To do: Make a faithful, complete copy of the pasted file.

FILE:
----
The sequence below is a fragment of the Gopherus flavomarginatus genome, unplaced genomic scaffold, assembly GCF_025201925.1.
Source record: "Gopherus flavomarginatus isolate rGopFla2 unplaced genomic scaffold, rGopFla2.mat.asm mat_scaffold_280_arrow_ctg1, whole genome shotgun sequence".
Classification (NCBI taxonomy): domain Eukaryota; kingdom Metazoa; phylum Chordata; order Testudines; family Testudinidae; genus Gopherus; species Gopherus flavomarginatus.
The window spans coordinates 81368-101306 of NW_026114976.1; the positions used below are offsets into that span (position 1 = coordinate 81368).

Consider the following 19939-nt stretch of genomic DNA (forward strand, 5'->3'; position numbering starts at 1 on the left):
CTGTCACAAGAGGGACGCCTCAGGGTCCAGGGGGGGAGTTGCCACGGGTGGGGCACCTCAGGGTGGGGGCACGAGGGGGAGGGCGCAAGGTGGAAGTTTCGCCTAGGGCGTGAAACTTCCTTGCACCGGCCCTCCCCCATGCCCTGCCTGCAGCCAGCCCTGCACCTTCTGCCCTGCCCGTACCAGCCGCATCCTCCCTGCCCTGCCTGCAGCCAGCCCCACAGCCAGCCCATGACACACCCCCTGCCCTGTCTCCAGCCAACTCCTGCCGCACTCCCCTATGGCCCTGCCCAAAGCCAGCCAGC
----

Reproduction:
The sequence below is a fragment of the Gopherus flavomarginatus genome, unplaced genomic scaffold, assembly GCF_025201925.1.
Source record: "Gopherus flavomarginatus isolate rGopFla2 unplaced genomic scaffold, rGopFla2.mat.asm mat_scaffold_280_arrow_ctg1, whole genome shotgun sequence".
Classification (NCBI taxonomy): domain Eukaryota; kingdom Metazoa; phylum Chordata; order Testudines; family Testudinidae; genus Gopherus; species Gopherus flavomarginatus.
The window spans coordinates 81368-101306 of NW_026114976.1; the positions used below are offsets into that span (position 1 = coordinate 81368).

Consider the following 19939-nt stretch of genomic DNA (forward strand, 5'->3'; position numbering starts at 1 on the left):
CTGTCACAAGAGGGACGCCTCAGGGTCCAGGGGGGGAGTTGCCACGGGTGGGGCACCTCAGGGTGGGGGCACGAGGGGGAGGGCGCAAGGTGGAAGTTTCGCCTAGGGCGTGAAACTTCCTTGCACCGGCCCTCCCCCATGCCCTGCCTGCAGCCAGCCCTGCACCTTCTGCCCTGCCCGTACCAGCCGCATCCTCCCTGCCCTGCCTGCAGCCAGCCCCACAGCCAGCCCATGACACACCCCCTGCCCTGTCTCCAGCCAACTCCTGCCGCACTCCCCTATGGCCCTGCCCAAAGCCAGCCAGC